We have all met people who are amazing conversationalists, and wondered "how do they do it?" They're smooth without being too smooth, interesting without being condescending, and genuinely enjoyable to talk with. And they can turn any conversation into a sales opportunity. For many of us, it feels awkward to talk about sales while people are socializing—but it's not the topic that's awkward, it's the way we approach the conversation that makes it so uncomfortable.
Remember, conversations are just what they are—nothing more—and it's up to you to find the right ways to bring up your business and what you do. But the good news is, it doesn't have to be awkward. How do you do that without devolving your conversations into something that seems like a sales pitch? The trick is in the following four sentences.
1. Do say: "What are you really excited about right now?"
Don't say: "What do you do?"
One of the reasons that so many people dread networking events is because of the "What do you do?" question. We generally hate to describe what we do and rarely have a way to share it that we're happy with. Asking the alternative question about what someone is excited about now is rarely hard to talk about. Most people will have an answer to that question that is far more interesting than the recitation of their job title and company. More importantly, when anyone shares something they are excited about, their tone changes and the conversation improves right away.
2. Do say: "That reminds me of ..."
Don't say: "What I do is ..."
Instead of listening to someone just while you're waiting for your own chance to speak, try actively listening, which means paying attention to what someone else shares with you. When you do that, you can find the right way to share something back that relates to their conversation—and make a deeper connection.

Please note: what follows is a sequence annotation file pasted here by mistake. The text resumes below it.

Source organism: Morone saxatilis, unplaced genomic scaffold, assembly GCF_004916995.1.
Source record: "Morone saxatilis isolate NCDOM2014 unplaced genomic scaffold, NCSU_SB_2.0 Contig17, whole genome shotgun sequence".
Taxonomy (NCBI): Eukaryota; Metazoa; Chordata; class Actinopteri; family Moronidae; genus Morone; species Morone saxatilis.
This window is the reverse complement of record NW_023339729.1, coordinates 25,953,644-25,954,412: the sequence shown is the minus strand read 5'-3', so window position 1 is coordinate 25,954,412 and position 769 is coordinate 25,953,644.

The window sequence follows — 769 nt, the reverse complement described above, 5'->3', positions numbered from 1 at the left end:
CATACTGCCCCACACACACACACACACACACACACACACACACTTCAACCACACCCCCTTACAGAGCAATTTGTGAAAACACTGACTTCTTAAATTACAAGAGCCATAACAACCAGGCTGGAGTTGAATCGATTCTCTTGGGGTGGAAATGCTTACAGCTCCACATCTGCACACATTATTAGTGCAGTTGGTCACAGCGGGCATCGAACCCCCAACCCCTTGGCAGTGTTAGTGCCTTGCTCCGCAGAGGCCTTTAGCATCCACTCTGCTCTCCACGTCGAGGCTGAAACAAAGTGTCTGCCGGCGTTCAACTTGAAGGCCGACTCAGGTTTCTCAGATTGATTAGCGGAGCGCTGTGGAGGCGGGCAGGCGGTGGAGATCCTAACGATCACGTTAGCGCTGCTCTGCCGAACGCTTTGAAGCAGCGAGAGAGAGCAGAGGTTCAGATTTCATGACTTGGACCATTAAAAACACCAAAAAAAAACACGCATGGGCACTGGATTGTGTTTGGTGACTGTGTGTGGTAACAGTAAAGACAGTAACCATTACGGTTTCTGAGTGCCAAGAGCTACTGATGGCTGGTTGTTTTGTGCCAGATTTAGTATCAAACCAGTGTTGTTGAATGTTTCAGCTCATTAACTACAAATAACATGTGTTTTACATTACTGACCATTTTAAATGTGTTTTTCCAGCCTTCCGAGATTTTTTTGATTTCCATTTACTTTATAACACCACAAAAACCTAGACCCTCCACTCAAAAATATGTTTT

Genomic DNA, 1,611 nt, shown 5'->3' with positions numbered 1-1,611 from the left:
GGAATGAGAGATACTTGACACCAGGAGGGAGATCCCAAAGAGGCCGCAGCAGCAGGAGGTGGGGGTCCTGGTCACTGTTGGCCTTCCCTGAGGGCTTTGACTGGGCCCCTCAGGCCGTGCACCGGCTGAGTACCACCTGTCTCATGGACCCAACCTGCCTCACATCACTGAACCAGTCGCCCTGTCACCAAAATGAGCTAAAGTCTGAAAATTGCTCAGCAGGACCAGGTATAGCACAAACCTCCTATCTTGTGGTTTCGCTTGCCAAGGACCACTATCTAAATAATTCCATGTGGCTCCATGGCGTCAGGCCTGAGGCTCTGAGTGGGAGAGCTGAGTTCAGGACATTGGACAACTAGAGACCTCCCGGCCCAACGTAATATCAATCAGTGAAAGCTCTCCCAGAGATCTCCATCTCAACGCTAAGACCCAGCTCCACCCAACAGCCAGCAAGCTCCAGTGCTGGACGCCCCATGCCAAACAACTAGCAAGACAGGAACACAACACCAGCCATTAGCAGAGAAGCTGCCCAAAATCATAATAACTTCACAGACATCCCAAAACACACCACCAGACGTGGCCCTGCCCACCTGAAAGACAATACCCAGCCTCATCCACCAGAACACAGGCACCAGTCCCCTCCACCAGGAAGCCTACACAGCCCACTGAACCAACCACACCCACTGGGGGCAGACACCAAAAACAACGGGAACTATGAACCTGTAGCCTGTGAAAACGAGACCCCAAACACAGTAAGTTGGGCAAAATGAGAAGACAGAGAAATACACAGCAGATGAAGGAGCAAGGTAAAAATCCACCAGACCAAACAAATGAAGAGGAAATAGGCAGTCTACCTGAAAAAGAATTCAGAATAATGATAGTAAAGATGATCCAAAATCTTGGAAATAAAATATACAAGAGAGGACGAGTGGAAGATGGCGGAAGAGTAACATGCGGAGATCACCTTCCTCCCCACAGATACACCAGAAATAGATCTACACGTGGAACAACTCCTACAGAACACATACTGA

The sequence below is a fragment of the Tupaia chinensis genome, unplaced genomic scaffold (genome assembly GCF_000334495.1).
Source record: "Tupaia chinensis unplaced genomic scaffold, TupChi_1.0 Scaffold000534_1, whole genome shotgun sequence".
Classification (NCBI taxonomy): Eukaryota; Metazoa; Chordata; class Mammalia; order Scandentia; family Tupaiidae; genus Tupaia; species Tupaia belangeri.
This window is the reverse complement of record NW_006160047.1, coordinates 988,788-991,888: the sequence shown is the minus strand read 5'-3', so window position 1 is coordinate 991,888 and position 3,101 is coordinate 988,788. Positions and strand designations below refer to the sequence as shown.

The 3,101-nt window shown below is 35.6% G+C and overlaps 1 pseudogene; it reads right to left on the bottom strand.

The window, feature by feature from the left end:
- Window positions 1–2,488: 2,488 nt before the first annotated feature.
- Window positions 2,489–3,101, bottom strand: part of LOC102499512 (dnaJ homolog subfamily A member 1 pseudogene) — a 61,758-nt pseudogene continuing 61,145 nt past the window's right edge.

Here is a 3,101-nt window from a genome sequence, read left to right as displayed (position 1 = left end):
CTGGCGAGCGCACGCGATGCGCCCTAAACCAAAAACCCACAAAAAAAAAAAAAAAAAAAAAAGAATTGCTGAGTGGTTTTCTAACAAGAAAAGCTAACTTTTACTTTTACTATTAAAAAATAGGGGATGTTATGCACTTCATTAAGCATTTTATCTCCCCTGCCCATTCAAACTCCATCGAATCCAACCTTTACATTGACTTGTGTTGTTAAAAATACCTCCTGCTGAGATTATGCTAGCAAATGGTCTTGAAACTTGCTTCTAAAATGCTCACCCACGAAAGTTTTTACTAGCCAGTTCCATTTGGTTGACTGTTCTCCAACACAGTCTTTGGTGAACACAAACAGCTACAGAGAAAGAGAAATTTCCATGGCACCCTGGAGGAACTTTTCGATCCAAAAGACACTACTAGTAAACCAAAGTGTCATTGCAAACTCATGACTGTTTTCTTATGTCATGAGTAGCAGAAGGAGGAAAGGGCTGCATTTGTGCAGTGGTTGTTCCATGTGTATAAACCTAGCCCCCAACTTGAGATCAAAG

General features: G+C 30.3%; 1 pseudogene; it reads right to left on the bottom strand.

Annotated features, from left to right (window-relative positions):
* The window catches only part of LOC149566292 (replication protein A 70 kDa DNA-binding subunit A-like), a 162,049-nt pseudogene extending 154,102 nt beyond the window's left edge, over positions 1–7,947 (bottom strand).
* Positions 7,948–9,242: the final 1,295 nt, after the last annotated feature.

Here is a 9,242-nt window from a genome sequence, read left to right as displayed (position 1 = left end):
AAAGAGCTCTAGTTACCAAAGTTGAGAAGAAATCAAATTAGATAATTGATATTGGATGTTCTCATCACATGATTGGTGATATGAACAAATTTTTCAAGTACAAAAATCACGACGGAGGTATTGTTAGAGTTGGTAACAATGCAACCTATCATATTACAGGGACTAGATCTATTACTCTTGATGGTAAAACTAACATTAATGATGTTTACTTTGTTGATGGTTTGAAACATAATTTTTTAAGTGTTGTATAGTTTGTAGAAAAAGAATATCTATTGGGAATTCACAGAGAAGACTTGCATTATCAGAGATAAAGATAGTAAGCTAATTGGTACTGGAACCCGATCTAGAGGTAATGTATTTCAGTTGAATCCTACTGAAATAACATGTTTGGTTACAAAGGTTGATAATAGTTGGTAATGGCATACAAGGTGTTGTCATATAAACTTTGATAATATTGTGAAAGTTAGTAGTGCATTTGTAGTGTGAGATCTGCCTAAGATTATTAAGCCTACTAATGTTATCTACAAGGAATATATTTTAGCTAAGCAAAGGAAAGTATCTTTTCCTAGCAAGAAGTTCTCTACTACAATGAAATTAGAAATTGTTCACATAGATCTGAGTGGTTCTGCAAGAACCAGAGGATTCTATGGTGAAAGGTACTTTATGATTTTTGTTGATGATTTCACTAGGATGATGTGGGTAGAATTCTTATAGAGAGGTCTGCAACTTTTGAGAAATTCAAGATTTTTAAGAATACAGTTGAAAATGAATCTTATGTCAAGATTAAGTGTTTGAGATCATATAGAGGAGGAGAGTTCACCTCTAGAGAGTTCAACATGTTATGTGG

3. Do say: "How can I help you?"
Don't say: "How can you help me?"
This is easily the most powerful sentence you can say, because it demonstrates that you're ready and willing to offer help to someone else in a generous way. The conversations and moments that it opens up for people to share their own stories, and authentically seek your help, can be amazing.
4. Do say: "What I believe is ..."
Don't say: "What I did this summer was ..."
As fall approaches, a common question from people is about what you did all summer. Rather than giving the same boring story about visiting the beach (or something similar), why not shift the conversation to talk about the passions that you may have and beliefs that you hold and perhaps share? Digging deeper in this way helps you get beyond the superficial to have better conversations.
You might be thinking that these sentences could also just be gimmicks to try and sell something ... and the truth is that most of them probably could be. The key to making any of these techniques work first and foremost is that you need to actually care about the person you are talking to and his or her story. If you don't, then no framework can help you fake a successful sales conversation.
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